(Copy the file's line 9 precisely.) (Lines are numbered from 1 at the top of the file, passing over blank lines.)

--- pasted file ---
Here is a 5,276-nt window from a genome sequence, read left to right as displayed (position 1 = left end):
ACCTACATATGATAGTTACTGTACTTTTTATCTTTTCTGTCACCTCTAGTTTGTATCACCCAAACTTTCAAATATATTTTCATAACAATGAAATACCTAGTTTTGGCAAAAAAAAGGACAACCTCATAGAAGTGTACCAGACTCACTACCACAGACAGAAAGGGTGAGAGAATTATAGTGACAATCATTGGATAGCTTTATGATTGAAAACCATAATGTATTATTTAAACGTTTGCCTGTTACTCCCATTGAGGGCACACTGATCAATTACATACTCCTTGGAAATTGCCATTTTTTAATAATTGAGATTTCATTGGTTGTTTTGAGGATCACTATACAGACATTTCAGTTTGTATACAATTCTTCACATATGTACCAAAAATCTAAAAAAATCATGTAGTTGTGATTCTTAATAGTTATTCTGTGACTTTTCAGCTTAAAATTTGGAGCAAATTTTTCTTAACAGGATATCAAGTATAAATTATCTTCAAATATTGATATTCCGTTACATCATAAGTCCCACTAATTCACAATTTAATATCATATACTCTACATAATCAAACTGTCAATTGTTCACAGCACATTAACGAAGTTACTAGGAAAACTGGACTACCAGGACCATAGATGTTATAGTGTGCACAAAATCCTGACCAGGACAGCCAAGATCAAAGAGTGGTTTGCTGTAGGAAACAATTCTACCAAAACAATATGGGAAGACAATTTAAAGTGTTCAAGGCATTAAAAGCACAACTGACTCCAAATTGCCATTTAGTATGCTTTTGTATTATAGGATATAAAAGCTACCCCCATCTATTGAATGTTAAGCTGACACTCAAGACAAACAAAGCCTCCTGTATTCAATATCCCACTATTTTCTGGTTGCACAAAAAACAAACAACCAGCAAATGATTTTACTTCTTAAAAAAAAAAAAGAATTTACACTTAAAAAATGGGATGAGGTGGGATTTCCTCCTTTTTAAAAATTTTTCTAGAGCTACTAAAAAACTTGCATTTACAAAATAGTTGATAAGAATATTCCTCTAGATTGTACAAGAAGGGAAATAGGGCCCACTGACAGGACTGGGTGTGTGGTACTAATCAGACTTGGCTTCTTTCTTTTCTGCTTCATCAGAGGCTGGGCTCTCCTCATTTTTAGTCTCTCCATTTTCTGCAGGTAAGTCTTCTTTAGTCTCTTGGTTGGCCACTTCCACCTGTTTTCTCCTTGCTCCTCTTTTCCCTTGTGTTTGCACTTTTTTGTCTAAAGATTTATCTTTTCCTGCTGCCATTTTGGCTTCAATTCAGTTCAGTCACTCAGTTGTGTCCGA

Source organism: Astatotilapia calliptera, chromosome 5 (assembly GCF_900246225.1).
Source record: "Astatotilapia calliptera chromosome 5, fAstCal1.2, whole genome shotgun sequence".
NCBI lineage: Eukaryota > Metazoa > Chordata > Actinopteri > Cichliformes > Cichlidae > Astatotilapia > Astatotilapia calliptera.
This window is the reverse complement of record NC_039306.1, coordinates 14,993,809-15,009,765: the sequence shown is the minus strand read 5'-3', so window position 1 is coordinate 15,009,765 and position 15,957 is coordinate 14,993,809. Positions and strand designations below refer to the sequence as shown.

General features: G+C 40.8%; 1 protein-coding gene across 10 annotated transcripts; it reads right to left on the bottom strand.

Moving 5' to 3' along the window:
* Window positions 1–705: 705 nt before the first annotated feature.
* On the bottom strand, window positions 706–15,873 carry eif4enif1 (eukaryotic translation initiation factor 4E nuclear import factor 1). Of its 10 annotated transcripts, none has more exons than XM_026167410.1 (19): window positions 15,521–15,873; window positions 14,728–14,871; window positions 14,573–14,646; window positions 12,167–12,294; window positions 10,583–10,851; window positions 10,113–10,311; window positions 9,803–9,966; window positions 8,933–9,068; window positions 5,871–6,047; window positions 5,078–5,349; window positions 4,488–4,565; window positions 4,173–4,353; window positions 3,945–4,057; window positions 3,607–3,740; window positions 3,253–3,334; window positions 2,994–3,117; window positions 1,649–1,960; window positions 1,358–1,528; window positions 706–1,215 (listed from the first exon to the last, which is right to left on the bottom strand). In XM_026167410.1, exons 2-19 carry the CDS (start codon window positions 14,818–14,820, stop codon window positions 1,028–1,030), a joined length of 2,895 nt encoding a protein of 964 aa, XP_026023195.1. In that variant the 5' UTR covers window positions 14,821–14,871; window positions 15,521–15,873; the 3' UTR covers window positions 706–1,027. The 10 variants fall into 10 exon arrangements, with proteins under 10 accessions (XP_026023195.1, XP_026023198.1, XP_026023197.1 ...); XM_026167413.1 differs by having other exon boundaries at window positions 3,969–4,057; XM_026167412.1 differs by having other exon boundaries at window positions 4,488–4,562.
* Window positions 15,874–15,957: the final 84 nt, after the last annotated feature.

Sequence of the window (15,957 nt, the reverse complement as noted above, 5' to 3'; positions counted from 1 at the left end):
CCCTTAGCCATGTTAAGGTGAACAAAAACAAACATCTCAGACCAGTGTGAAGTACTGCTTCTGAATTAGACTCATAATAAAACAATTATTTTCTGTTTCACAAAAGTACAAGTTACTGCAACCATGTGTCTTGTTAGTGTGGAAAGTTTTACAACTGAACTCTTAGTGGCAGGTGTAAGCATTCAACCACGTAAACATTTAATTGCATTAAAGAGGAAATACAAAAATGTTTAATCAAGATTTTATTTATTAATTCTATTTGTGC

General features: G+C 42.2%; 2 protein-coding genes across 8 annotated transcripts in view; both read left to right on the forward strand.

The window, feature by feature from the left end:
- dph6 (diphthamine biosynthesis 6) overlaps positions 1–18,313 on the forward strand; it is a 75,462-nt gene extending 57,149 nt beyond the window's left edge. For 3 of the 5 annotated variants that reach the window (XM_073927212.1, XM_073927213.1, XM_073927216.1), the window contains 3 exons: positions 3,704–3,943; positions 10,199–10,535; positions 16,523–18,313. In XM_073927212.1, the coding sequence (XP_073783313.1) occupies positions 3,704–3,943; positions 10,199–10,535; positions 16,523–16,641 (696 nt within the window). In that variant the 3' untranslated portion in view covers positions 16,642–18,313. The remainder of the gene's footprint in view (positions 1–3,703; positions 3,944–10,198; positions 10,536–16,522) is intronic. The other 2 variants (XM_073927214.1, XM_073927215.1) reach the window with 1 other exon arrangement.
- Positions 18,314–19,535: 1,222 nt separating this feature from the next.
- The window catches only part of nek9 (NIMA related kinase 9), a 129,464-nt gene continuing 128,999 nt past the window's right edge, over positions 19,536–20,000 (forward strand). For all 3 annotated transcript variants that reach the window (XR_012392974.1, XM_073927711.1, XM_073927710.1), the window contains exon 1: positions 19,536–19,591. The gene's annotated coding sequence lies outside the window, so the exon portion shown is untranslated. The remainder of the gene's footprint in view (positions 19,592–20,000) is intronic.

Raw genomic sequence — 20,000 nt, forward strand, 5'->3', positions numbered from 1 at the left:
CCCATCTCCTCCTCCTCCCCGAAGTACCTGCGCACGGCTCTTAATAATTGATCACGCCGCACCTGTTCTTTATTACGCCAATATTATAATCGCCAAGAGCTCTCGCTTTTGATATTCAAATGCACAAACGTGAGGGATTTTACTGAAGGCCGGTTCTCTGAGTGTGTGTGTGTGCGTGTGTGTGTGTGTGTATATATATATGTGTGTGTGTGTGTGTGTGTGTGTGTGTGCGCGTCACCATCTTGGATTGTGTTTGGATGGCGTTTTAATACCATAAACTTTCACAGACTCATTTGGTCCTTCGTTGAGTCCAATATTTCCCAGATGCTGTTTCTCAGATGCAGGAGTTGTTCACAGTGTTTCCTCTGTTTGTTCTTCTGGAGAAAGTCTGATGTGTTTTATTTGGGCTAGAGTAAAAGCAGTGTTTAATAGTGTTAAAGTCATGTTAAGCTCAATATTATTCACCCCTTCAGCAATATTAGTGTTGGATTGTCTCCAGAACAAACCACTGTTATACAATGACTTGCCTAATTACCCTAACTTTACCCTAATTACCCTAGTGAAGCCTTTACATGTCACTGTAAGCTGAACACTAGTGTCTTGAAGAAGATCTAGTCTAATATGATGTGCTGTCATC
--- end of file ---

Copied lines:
* Window positions 1–705: 705 nt before the first annotated feature.